BWW Review: West Coast Premiere of PURE CONFIDENCE Races to the Top of the Pack

Since I left the theater last Sunday, I have been singing "Camptown Races" (sometimes referred to as "Camptown Ladies"), a comic song written by Stephen Foster, known as the father of American music who was considered the pre-eminent songwriter in the United States of the 19th century. Appropriately, the song was published in 1850 in Foster's Plantation Melodies, making it the perfect theme song for PURE CONFIDENCE, a play set in the high-stakes world of Civil War-era horse racing. This surprisingly funny and daring story takes a look at the complexity of race relations, love and dignity in the second half of the nineteenth century. Against a vivid backdrop of fast horses, gritty racetracks and high-stakes betting, it's an extraordinary tale of human triumphs and failings.

The captivating drama set during a time of slavery and Reconstruction centers on Colonel Wiley Johnson (William Salyers, the perfect Southern Gentleman) who employs slave Simon Cato, a smart, cocky 'colored' jockey, and his horse, Pure Confidence, to win races to keep his "farm" afloat. Cato (the riveting Armond Edward Dorsey) is in no way subservient, often challenging Johnson by speaking to him as an equal, causing Johnson to retort, "Try to behave like a slave for a few minutes." But Cato knows his worth, even though employed elsewhere to care for two white children while rented to race by the Colonel at $14 a year, and is prepared to speak his mind, often to his own detriment. But as he keeps winning races and gaining fame, the only thing Cato really wants is his freedom to marry and move north where he can compete against white jockeys to cement his place in horse racing history. The play's exploration of how Cato uses his wits and championship winnings to buy his and his wife's freedom, and how the Civil War changed everything, presents a captivating tale of overcoming the odds no matter what obstacles are thrown in your way.

Southern Plantation Belle Mattie Johnson is played expertly with a wink and a nod by Deborah Puette as a more modern woman than you would think could possibly exist during the Civil War era. Her "girl" Caroline (Tamarra Graham) is more of a personal companion rather than just a household servant, with their many intimate conversations about love and marriage, as well as the foibles of men, ones still appropriate today. These women know their place and how to get what they want without overstepping their place.

And of course, when Caroline is bought by Cato after Mattie negotiates the fee and requires the two to marry in front of a Christian preacher, she could not be more thrilled at obtaining her freedom as well as a husband who she believes will always be able to take of her and their children. Little does she know the type of life she will have with Cato may make her wish to return to her former world, especially after he suffers a career-ending injury and must find other means of employment as a hotel bellboy. A fateful, unexpected meeting with their former owners in the lobby thankfully turns things around for all of them.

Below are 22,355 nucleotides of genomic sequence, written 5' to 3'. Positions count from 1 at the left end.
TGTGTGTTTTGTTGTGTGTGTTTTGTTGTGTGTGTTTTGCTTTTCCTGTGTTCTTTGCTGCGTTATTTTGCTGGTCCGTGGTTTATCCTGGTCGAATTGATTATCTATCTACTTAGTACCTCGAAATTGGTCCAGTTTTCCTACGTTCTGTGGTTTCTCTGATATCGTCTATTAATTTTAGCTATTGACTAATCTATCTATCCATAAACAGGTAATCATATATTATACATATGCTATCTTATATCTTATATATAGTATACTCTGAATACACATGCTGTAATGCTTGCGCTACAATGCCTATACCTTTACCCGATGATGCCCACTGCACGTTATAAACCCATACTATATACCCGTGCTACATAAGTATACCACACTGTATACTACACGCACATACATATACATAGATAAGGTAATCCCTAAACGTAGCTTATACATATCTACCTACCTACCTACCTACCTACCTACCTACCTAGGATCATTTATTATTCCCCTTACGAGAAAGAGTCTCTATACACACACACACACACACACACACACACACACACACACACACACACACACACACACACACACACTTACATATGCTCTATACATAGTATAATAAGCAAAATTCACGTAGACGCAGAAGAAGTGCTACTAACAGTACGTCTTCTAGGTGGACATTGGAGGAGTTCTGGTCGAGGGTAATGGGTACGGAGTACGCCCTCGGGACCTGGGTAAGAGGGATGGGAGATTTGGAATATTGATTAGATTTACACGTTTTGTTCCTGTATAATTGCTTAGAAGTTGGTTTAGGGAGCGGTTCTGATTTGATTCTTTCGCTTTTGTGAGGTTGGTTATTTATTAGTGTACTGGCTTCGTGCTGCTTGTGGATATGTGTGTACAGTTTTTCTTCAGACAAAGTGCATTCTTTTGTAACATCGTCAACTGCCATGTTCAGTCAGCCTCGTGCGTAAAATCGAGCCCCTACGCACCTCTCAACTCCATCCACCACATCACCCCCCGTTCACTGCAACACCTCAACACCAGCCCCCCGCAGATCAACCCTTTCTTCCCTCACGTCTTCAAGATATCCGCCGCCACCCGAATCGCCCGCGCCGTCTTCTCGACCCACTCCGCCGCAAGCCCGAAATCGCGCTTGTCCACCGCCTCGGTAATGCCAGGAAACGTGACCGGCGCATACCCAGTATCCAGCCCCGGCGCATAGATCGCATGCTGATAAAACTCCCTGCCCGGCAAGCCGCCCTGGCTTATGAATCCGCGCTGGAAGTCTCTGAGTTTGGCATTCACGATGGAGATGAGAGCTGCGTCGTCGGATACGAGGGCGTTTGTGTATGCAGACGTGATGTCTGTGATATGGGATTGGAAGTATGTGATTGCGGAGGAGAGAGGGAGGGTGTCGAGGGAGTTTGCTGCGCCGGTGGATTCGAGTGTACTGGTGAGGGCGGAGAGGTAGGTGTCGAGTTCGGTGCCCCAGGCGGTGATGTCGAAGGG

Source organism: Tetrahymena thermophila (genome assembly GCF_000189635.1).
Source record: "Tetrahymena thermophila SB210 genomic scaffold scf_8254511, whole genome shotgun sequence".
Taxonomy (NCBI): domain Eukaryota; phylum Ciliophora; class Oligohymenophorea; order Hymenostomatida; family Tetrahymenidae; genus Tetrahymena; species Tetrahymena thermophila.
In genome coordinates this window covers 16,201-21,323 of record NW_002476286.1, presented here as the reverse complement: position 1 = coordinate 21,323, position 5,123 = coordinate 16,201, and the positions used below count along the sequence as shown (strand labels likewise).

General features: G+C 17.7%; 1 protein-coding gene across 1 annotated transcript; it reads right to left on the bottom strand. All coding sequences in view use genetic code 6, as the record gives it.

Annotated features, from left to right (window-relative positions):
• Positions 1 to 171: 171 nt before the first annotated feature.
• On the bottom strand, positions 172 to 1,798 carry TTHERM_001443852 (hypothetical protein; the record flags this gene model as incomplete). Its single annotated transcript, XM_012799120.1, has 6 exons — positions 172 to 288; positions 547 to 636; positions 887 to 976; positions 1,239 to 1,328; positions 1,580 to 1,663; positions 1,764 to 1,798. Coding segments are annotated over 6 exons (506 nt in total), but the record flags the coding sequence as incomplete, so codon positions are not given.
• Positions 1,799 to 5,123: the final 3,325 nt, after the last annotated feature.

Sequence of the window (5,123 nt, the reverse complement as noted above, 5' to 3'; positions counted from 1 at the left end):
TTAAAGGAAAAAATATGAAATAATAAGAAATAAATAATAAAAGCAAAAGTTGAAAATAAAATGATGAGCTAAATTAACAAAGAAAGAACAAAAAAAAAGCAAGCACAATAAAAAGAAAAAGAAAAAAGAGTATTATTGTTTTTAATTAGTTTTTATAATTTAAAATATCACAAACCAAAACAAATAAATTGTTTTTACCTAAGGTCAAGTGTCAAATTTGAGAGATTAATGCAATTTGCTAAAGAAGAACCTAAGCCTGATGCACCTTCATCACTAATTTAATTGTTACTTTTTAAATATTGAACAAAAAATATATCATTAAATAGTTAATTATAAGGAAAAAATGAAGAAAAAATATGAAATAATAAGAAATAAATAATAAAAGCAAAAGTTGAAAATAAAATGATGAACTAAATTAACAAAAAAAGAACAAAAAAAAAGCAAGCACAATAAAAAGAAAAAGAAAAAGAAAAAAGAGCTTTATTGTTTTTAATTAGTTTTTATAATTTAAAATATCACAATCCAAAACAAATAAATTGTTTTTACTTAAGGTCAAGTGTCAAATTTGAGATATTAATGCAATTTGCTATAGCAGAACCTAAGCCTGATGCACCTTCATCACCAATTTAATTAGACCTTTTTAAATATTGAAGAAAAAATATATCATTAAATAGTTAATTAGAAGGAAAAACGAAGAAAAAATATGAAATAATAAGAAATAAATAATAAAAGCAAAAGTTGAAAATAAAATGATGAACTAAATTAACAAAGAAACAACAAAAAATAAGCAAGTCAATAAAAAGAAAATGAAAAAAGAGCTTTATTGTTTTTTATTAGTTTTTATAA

Director Marya Mazor has breathed life in Carlyle Brown's script, often using actors in freezes at the side of the main stage, allowing her to show off the attitude and reaction of each character as they listen to those onstage. Most notably is the pose with Miss Mattie being shaded by a fancy parasol held aloft by Caroline standing just behind her, or Cato with his horse whip in hand over his head as if pushing Pure Confidence on to win yet another race while the Colonel and George DeWitt (Eamon Hunt, characteristically throwing the "n" word around every chance he gets) negotiate the purse for his next race. Then there is newspaper reporter Tom Rolan (Dylan John Seaton) posed with notebook in hand while the two couples meet in the hotel lobby in 1877, an event he orchestrated in order to interview Cato about his former horse-racing fame.

Kudos also go out to the technical staff, from the small stage set design by Tom Buderwitz, expert lighting design by Pablo Santiago, sound design by John Nobori, beautiful, period costumes designed by Mylette Nora, and magnificent historical projections by Nicholas Santiago. Along with the cast and director, their talents combine to make this show work well as a true ensemble piece.

PURE CONFIDENCE is presented by Lower Depth Theatre Ensemble, a group dedicated to presenting the finest in classical, contemporary and emerging American Theatre through the lens of the artist of color. Their aim is to explore the truth and reality that lies beneath the lower depth of our existence by offering our audiences thought-provoking, challenging and humorous looks at the human spirit. This has to be one of their finest productions, which I strongly encourage you to attend. May it open your eyes to the viewpoint of others doing their best to live in society, no matter the timeframe. More information at Twitter: @LDTE, Facebook: lowerdepth, Instagram: LDTE

PURE CONFIDENCE runs at 8pm Fridays & Saturdays, 3pm Sundays through April 30, 2017 at SacRed Fools, located at 1076 Lillian Way Los Angeles, CA 90038 (theater entrance is on Santa Monica Blvd.) Tickets $25 - $34. Reservations at and (323) 960-7745. Wheelchair access and ample street parking.

Photos by Ed Krieger

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From This Author Shari Barrett

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